As crews gain upper hand in Tick fire near Santa Clarita, coming winds create fresh worry

Firefighters battle the Tick fire along Sierra Highway on Friday in Santa Clarita.
(Irfan Khan / Los Angeles Times)

Firefighters continue to make progress against the Tick fire in Santa Clarita, boosting containment to 78% by Monday morning.

More than 4,600 acres have burned since the Tick fire started Thursday, and it’s still threatening 10,000 homes, according to an update from the Los Angeles County Fire Department on Monday. The blaze has destroyed 29 structures and damaged 44.

All evacuation orders were lifted Sunday evening.


More than 500 firefighters remain on the scene, though, patrolling the area and trying to head off spot fires. Their goal is to ensure that there’s no major rekindling of the blaze.

Crews are bracing for a Santa Ana wind event that’s expected to worsen throughout the day. The National Weather Service has issued a red flag warning that will be in effect through Monday afternoon. Winds of 10 to 30 mph are expected in the area of the fire, with possible gusts of 40 to 50 mph, the fire department said.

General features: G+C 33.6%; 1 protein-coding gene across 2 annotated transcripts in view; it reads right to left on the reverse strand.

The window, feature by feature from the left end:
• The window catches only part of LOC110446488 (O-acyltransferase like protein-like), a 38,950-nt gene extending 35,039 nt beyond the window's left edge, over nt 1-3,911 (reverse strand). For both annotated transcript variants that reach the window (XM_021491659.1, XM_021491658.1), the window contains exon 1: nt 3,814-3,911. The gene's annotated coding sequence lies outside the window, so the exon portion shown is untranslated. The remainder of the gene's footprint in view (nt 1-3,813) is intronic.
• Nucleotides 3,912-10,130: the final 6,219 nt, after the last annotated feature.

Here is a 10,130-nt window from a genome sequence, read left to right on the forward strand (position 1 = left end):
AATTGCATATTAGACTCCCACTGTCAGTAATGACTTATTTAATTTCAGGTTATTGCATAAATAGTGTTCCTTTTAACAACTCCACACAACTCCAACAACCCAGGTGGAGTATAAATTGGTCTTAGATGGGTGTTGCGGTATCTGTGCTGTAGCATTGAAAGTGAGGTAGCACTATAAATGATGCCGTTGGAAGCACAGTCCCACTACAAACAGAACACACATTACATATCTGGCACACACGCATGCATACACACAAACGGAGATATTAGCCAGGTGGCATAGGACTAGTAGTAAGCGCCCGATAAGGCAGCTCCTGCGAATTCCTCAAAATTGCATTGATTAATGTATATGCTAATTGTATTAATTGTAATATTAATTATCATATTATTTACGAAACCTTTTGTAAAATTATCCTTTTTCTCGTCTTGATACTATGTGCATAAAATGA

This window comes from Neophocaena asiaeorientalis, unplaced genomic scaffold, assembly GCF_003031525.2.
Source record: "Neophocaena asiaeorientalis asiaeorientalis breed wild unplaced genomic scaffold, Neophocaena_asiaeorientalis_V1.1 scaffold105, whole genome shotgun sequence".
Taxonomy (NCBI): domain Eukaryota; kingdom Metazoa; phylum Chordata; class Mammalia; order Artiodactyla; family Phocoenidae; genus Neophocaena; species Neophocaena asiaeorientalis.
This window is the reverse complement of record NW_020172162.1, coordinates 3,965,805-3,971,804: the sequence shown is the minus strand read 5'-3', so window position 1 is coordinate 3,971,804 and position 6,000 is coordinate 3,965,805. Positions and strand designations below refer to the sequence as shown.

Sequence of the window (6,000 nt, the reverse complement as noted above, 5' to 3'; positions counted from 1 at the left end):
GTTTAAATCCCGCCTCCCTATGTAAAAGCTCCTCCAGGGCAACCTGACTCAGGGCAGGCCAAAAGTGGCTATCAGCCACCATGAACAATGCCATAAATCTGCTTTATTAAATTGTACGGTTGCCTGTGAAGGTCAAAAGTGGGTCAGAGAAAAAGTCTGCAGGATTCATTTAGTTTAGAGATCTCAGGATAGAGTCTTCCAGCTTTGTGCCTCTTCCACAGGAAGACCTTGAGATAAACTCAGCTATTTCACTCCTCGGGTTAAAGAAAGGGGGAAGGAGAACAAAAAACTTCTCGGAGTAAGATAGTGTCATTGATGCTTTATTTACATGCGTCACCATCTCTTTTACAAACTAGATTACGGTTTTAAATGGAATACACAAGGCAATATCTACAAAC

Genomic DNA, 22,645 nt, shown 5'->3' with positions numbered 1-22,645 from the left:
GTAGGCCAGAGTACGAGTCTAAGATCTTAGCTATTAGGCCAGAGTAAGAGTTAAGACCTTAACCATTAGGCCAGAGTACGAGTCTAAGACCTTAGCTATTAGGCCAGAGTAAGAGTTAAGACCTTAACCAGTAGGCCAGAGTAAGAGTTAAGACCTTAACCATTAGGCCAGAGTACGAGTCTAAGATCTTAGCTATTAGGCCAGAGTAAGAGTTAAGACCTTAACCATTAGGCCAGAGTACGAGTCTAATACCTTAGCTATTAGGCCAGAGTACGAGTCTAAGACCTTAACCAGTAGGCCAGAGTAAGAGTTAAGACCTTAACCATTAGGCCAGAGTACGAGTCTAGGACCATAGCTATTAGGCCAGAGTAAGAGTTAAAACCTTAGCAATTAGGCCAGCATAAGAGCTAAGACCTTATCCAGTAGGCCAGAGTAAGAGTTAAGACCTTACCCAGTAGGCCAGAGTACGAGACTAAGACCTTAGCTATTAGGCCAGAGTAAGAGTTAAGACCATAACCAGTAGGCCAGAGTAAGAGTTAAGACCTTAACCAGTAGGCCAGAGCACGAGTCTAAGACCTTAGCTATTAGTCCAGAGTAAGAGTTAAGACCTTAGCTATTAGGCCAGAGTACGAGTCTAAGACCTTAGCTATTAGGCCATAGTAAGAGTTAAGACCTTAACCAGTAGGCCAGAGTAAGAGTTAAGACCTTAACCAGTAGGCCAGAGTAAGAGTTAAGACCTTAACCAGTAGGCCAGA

The conditions are expected to be similar to those that fueled the blaze last week.

The weather is also a source of concern for crews battling a rapidly growing brush fire that’s threatening thousands of homes in Brentwood and other hillside communities on the west side of Los Angeles.

The Getty fire broke out shortly after 1:30 a.m. along the 405 Freeway, rapidly burning more than 500 acres and sending people fleeing their homes in the dark. About 10,000 structures are now covered by mandatory evacuation orders.

In Sonoma County in Northern California, the Kincade fire had burned about 54,300 acres by Sunday night, forcing evacuations of more than 180,000 people. The blaze has destroyed 94 structures, damaged 17 and threatens an additional 80,000, officials said at a Sunday night briefing. The blaze is only 5% contained.